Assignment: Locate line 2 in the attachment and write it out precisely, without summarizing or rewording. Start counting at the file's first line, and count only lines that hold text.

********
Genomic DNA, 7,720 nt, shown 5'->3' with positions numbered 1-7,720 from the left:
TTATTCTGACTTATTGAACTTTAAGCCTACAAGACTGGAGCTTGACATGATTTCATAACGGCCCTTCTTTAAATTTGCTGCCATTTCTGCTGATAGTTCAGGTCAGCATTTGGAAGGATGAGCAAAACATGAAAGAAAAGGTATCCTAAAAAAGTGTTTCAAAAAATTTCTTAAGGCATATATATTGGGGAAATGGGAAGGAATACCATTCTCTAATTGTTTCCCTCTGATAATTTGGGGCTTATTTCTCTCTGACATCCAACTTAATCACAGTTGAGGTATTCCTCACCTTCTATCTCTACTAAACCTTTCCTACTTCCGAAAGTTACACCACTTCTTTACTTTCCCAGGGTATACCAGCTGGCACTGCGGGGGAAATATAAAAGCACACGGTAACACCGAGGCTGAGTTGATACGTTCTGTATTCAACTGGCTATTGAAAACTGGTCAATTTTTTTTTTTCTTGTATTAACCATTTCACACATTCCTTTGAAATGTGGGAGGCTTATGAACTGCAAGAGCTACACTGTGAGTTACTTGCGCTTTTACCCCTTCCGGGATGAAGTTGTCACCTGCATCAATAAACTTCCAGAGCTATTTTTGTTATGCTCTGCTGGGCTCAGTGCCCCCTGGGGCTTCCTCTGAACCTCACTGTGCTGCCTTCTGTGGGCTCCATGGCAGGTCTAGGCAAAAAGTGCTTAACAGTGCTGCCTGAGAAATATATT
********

TTATTCTGACTTATTGAACTTTAAGCCTACAAGACTGGAGCTTGACATGATTTCATAACGGCCCTTCTTTAAATTTGCTGCCATTTCTGCTGATAGTTCAGGTCAGCATTTGGAAGGATGAGCAAAACATGAAAGAAAAGGTATCCTAAAAAAGTGTTTCAAAAAATTTCTTAAGGCATATATATTGGGGAAATGGGAAGGAATACCATTCTCTAATTGTTTCCCTCTGATAATTTGGGGCTTATTTCTCTCTGACATCCAACTTAATCACAGTTGAGGTATTCCTCACCTTCTATCTCTACTAAACCTTTCCTACTTCCGAAAGTTACACCACTTCTTTACTTTCCCAGGGTATACCAGCTGGCACTGCGGGGGAAATATAAAAGCACACGGTAACACCGAGGCTGAGTTGATACGTTCTGTATTCAACTGGCTATTGAAAACTGGTCAATTTTTTTTTTTCTTGTATTAACCATTTCACACATTCCTTTGAAATGTGGGAGGCTTATGAACTGCAAGAGCTACACTGTGAGTTACTTGCGCTTTTACCCCTTCCGGGATGAAGTTGTCACCTGCATCAATAAACTTCCAGAGCTATTTTTGTTATGCTCTGCTGGGCTCAGTGCCCCCTGGGGCTTCCTCTGAACCTCACTGTGCTGCCTTCTGTGGGCTCCATGGCAGGTCTAGGCAAAAAGTGCTTAACAGTGCTGCCTGAGAAATATATT